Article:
Reviews, etc.

If you are going to read Pride and Prejudice for the first time or the twentieth, pick up a copy with a peacock on front. Seriously, why read the entire book imagining Mr. Darcy as Colin Firth, Elizabeth as Kiera Knightly, or Wickham as Patrick Dempsey (that was my own imagination), or worse, any of the characters as some strange looking History Channel pencil drawing of a person from the 1800's? Give yourself a clean slate, open mind, and the power to use your own imagination to create the characters. Pick up a copy of the book with no faces on it...just peacocks.

As I am not a "classics" type of girl I have never been inspired to read Pride and Prejudice, or any other great work of literary fiction. I think this mainly stems from the fact that in literature I never get beyond the first, most obvious, theme of the book. If it is not written, then I don't see it, because I do not read into things (yes, I was the girl that did not know when a guy was flirting with me either) I just don't read into things too deeply. If an author is trying to make a point about communism, women's rights, social isolationism, or trying to secretly convey that the world is coming to a terrible end through a story about five sisters or an island full of eighth graders and a wild pig, or killing birds, red letters, or a great man who has lots of nice parties at his house...I will completely miss it.

I used to get so mad at my English teachers because they would start talking about these hidden agendas and secret messages and themes being conveyed and I wondered...if he wants to talk about slavery or his feelings, why doesn't he just say, "Today I am writing about the evils of slavery"??!! Why does everything have to be shrouded with literary genius so that people like me have no clue what the book is really supposed to be about??? And why were so many other kids in my English classes looking at the teacher with complete satisfaction that they shared the same knowledge of the secrets of the book??? It's a book about animals on a farm, not about government and change and the evils of society!!!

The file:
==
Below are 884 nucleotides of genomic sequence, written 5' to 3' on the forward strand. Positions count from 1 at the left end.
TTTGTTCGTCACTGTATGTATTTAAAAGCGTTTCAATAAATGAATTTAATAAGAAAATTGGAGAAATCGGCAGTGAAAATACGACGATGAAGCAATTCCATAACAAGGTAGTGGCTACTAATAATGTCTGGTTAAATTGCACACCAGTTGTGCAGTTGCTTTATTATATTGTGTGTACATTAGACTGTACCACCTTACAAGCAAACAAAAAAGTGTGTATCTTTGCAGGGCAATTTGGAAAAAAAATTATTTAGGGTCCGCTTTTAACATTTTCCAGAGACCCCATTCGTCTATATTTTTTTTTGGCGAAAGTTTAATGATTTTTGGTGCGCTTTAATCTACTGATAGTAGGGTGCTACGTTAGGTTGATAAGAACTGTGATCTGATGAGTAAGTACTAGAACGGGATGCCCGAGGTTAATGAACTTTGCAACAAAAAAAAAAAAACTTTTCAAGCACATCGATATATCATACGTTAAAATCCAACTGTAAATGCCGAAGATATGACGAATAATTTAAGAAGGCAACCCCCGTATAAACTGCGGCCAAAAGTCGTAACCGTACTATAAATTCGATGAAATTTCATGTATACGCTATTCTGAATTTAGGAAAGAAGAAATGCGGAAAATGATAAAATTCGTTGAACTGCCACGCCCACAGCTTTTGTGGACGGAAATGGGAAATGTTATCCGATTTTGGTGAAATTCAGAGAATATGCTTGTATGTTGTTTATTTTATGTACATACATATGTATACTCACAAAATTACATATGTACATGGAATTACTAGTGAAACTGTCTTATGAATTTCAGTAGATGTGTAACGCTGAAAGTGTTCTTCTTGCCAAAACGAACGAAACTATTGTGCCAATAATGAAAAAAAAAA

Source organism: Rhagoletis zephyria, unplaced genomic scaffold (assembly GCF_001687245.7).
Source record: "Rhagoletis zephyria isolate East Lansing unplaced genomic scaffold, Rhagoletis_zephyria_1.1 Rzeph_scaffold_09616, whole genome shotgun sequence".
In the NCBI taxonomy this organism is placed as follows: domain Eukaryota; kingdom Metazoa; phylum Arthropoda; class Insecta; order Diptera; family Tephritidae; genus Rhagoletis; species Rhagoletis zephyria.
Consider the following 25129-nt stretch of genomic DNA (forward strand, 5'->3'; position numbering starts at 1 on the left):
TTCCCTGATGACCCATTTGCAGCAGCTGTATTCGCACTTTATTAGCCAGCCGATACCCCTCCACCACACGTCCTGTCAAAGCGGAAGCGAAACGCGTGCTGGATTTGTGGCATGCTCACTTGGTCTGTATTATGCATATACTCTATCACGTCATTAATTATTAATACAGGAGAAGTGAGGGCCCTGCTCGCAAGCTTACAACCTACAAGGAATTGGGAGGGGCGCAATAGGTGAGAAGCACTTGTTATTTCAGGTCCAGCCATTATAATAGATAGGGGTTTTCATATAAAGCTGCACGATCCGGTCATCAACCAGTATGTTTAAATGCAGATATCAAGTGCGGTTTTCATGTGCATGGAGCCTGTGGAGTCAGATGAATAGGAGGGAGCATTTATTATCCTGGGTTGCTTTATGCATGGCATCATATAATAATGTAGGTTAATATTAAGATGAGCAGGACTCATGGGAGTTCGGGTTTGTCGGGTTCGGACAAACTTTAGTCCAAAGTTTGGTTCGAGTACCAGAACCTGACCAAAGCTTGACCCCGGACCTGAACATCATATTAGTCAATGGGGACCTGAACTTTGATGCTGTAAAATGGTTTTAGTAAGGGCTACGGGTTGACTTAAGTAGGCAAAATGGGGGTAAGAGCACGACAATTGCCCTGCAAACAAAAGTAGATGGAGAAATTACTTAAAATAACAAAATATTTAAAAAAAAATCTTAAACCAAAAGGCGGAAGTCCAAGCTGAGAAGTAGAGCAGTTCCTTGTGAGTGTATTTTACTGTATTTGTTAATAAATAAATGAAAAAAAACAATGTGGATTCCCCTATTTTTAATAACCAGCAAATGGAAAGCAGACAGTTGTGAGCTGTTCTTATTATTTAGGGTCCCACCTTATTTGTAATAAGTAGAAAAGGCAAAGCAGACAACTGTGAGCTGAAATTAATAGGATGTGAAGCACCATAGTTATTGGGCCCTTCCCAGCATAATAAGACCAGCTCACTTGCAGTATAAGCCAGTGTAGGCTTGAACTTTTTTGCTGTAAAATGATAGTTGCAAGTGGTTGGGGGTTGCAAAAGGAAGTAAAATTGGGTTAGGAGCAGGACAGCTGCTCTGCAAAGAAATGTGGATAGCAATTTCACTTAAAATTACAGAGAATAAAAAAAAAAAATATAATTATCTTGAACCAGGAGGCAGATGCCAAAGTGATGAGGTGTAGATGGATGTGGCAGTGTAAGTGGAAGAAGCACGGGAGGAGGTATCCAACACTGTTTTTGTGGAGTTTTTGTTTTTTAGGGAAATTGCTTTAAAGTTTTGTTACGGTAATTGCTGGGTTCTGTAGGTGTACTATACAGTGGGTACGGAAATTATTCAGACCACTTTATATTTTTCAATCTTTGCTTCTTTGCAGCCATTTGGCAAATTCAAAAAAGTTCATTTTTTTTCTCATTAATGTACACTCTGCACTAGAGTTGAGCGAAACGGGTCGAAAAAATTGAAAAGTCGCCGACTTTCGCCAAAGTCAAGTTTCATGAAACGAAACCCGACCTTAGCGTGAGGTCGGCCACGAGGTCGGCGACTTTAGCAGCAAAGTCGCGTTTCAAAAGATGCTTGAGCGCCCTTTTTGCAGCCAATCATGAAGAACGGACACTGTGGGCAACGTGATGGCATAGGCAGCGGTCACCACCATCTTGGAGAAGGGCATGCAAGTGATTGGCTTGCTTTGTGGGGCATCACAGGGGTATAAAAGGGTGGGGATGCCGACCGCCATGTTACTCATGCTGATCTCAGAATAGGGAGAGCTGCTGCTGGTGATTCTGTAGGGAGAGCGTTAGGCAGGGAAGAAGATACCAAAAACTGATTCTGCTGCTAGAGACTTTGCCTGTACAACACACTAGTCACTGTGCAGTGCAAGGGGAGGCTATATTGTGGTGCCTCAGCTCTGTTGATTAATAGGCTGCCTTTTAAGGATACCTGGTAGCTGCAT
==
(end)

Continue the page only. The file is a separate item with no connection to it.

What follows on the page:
So, for much of my life I have protested against literary works of genius. But if Meg Ryan (in the movie You've Got Mail) loved the book so much, how could i not read it?

My review (minus anything that went beyond the surface): sassy, endearing, empowering, witty, and a humorous story with only a twinge of tragedy. A well crafted story of the realities of human desires. Wealth, beauty, class, comfort, and security on one end that requires at some point the loss of self, dreams, aspirations, or dignity. And on the complete other end confidence, dreams, integrity, deep love, passion, self worth, and aspirations that are only fulfilled in their due time and in the natural course of life that culminate in truly being content, satisfied, slightly humbled, and more complete as a human. It was a perfect love story. A great picture of a family I don't want to mimic. And a pursuit of self-worth and intrinsic value that I wish more girls would find themselves worthy of. It was fascinating, funny, squirrely, prideful, and really pretty beautiful.

I loved the book. Of course, I loved the heroine and secretly, desperately, hoped that I was like her. And I loved the happy ending.